Ud 1.8
PTS: Ud 5
Saṅgāmaji Sutta: Saṅgāmaji
translated from the Pali by
Thanissaro Bhikkhu
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I have heard that on one occasion the Blessed One was staying near Sāvatthī at Jeta's Grove, Anāthapiṇḍika's monastery. And on that occasion Ven. Saṅgāmaji had arrived in Sāvatthī to see the Blessed One. His former wife heard, "Master Saṅgāmaji, they say, has arrived in Sāvatthī." Taking her small child, she went to Jeta's Grove. On that occasion Ven. Saṅgāmaji was sitting at the root of a tree for the day's abiding. His former wife went to him and, on arrival, said to him, "Look after me, contemplative — (a woman) with a little son." When this was said, Ven. Saṅgāmaji remained silent. A second time... A third time, his former wife said to him, "Look after me, contemplative — (a woman) with a little son." A third time, Ven. Saṅgāmaji remained silent.

Then his former wife, taking the baby and leaving him in front of Ven. Saṅgāmaji, went away, saying, "That's your son, contemplative. Look after him."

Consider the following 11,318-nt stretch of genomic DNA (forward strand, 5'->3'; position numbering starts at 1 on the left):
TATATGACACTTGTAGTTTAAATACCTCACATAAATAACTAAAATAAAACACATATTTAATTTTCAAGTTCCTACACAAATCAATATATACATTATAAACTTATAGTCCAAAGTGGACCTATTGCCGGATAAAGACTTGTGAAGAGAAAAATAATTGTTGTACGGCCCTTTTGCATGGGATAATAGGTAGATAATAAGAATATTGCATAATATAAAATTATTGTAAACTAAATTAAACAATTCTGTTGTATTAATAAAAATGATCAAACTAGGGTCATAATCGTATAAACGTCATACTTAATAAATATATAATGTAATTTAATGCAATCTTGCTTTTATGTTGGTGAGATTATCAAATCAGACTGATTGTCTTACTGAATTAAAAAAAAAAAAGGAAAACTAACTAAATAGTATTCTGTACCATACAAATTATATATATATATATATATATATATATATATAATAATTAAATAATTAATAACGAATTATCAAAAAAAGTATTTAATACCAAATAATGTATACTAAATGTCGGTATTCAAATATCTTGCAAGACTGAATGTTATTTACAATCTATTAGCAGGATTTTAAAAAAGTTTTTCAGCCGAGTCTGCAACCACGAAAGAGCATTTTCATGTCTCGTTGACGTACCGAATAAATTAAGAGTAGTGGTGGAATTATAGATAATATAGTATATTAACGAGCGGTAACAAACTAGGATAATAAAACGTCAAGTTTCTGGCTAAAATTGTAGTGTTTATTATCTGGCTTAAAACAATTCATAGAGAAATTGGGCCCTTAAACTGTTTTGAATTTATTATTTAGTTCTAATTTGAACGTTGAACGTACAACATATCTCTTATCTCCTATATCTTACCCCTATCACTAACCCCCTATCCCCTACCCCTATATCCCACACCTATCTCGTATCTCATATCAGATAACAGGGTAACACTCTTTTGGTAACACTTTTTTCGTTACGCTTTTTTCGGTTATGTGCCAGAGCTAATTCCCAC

Then Ven. Saṅgāmaji neither looked at the child nor spoke to him. His wife, after going not far away, was looking back and saw Ven. Saṅgāmaji neither looking at the child nor speaking to him. On seeing this, the thought occurred to her, "The contemplative doesn't even care about his son." Returning from there and taking the child, she left.

The Blessed One — with his divine eye, purified and surpassing the human — saw Ven. Saṅgāmaji's former wife misbehaving in that way.

Then, on realizing the significance of that, the Blessed One on that occasion exclaimed:

At her coming, he didn't delight; at her leaving, he didn't grieve. A victor in battle, freed from the tie:[1] He's what I call a brahman.


This line is a double wordplay on Saṅgāmaji's name. Literally, it means a victor in battle — a compound of saṅgāma (battle) and -ji (victor) — but the Buddha also extracts from the first member of the compound the word saṅgā, which means "from the tie." Strictly speaking, saṅgāma and saṅgā are not related to each other. The ability to engage in wordplay using unrelated words like this was considered a sign of intelligence and wit.
See also: Dhp 345-346.